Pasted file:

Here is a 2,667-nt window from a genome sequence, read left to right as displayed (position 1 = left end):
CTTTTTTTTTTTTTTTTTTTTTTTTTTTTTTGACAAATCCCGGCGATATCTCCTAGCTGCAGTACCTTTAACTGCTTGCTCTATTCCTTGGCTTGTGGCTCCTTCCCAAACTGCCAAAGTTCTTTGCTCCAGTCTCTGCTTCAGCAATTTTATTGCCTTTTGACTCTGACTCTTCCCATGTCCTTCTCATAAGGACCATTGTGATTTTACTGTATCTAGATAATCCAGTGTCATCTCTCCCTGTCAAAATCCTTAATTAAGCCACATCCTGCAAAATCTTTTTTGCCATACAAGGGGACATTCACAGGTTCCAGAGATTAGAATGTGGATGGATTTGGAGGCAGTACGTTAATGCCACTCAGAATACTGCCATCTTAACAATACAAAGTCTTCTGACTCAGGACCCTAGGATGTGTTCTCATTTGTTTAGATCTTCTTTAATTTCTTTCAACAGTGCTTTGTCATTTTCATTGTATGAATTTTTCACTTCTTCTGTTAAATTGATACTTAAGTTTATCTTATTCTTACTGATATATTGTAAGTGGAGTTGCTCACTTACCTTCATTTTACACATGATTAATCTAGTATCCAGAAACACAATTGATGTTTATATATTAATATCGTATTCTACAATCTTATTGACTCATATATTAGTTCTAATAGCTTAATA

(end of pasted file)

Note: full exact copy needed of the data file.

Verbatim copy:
Here is a 2,667-nt window from a genome sequence, read left to right as displayed (position 1 = left end):
CTTTTTTTTTTTTTTTTTTTTTTTTTTTTTTGACAAATCCCGGCGATATCTCCTAGCTGCAGTACCTTTAACTGCTTGCTCTATTCCTTGGCTTGTGGCTCCTTCCCAAACTGCCAAAGTTCTTTGCTCCAGTCTCTGCTTCAGCAATTTTATTGCCTTTTGACTCTGACTCTTCCCATGTCCTTCTCATAAGGACCATTGTGATTTTACTGTATCTAGATAATCCAGTGTCATCTCTCCCTGTCAAAATCCTTAATTAAGCCACATCCTGCAAAATCTTTTTTGCCATACAAGGGGACATTCACAGGTTCCAGAGATTAGAATGTGGATGGATTTGGAGGCAGTACGTTAATGCCACTCAGAATACTGCCATCTTAACAATACAAAGTCTTCTGACTCAGGACCCTAGGATGTGTTCTCATTTGTTTAGATCTTCTTTAATTTCTTTCAACAGTGCTTTGTCATTTTCATTGTATGAATTTTTCACTTCTTCTGTTAAATTGATACTTAAGTTTATCTTATTCTTACTGATATATTGTAAGTGGAGTTGCTCACTTACCTTCATTTTACACATGATTAATCTAGTATCCAGAAACACAATTGATGTTTATATATTAATATCGTATTCTACAATCTTATTGACTCATATATTAGTTCTAATAGCTTAATA